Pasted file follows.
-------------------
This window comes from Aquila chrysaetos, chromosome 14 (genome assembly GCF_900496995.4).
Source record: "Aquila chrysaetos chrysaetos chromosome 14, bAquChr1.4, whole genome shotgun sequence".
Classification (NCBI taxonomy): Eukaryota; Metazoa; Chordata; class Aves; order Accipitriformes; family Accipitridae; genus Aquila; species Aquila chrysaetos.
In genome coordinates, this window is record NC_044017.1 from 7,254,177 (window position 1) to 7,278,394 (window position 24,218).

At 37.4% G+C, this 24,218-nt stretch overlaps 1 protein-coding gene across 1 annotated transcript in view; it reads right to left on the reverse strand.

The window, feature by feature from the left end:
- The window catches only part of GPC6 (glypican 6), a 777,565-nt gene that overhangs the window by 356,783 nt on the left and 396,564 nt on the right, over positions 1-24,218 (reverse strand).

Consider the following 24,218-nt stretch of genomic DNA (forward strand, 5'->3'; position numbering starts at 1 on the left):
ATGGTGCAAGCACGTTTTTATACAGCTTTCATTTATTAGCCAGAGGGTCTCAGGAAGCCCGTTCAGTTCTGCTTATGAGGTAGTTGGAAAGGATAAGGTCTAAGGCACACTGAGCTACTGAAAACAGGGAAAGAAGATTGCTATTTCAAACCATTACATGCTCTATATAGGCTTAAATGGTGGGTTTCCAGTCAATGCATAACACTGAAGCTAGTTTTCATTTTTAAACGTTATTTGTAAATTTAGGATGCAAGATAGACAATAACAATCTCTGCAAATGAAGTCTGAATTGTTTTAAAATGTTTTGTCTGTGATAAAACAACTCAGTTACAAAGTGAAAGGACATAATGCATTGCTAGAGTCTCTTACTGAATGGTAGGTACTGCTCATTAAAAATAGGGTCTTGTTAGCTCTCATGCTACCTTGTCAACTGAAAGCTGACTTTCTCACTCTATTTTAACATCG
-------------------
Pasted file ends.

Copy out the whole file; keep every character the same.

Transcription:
This window comes from Aquila chrysaetos, chromosome 14 (genome assembly GCF_900496995.4).
Source record: "Aquila chrysaetos chrysaetos chromosome 14, bAquChr1.4, whole genome shotgun sequence".
Classification (NCBI taxonomy): Eukaryota; Metazoa; Chordata; class Aves; order Accipitriformes; family Accipitridae; genus Aquila; species Aquila chrysaetos.
In genome coordinates, this window is record NC_044017.1 from 7,254,177 (window position 1) to 7,278,394 (window position 24,218).

At 37.4% G+C, this 24,218-nt stretch overlaps 1 protein-coding gene across 1 annotated transcript in view; it reads right to left on the reverse strand.

The window, feature by feature from the left end:
- The window catches only part of GPC6 (glypican 6), a 777,565-nt gene that overhangs the window by 356,783 nt on the left and 396,564 nt on the right, over positions 1-24,218 (reverse strand).

Consider the following 24,218-nt stretch of genomic DNA (forward strand, 5'->3'; position numbering starts at 1 on the left):
ATGGTGCAAGCACGTTTTTATACAGCTTTCATTTATTAGCCAGAGGGTCTCAGGAAGCCCGTTCAGTTCTGCTTATGAGGTAGTTGGAAAGGATAAGGTCTAAGGCACACTGAGCTACTGAAAACAGGGAAAGAAGATTGCTATTTCAAACCATTACATGCTCTATATAGGCTTAAATGGTGGGTTTCCAGTCAATGCATAACACTGAAGCTAGTTTTCATTTTTAAACGTTATTTGTAAATTTAGGATGCAAGATAGACAATAACAATCTCTGCAAATGAAGTCTGAATTGTTTTAAAATGTTTTGTCTGTGATAAAACAACTCAGTTACAAAGTGAAAGGACATAATGCATTGCTAGAGTCTCTTACTGAATGGTAGGTACTGCTCATTAAAAATAGGGTCTTGTTAGCTCTCATGCTACCTTGTCAACTGAAAGCTGACTTTCTCACTCTATTTTAACATCG